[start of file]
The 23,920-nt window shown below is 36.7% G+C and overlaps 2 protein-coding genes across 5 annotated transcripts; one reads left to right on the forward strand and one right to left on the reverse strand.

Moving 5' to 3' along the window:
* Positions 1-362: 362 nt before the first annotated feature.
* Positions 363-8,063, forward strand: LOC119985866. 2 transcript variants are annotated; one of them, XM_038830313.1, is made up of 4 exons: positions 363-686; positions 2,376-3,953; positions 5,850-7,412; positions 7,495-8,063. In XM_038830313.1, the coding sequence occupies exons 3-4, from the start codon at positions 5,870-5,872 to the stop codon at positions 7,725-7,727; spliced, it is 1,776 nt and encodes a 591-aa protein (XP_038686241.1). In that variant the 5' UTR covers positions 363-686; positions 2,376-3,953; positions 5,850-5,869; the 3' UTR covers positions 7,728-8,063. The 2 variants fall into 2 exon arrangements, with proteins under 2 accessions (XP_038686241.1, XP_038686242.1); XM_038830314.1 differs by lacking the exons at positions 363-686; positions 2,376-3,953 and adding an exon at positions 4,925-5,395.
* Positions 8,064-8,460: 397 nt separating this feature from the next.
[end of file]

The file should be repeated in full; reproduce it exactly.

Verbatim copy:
The 23,920-nt window shown below is 36.7% G+C and overlaps 2 protein-coding genes across 5 annotated transcripts; one reads left to right on the forward strand and one right to left on the reverse strand.

Moving 5' to 3' along the window:
* Positions 1-362: 362 nt before the first annotated feature.
* Positions 363-8,063, forward strand: LOC119985866. 2 transcript variants are annotated; one of them, XM_038830313.1, is made up of 4 exons: positions 363-686; positions 2,376-3,953; positions 5,850-7,412; positions 7,495-8,063. In XM_038830313.1, the coding sequence occupies exons 3-4, from the start codon at positions 5,870-5,872 to the stop codon at positions 7,725-7,727; spliced, it is 1,776 nt and encodes a 591-aa protein (XP_038686241.1). In that variant the 5' UTR covers positions 363-686; positions 2,376-3,953; positions 5,850-5,869; the 3' UTR covers positions 7,728-8,063. The 2 variants fall into 2 exon arrangements, with proteins under 2 accessions (XP_038686241.1, XP_038686242.1); XM_038830314.1 differs by lacking the exons at positions 363-686; positions 2,376-3,953 and adding an exon at positions 4,925-5,395.
* Positions 8,064-8,460: 397 nt separating this feature from the next.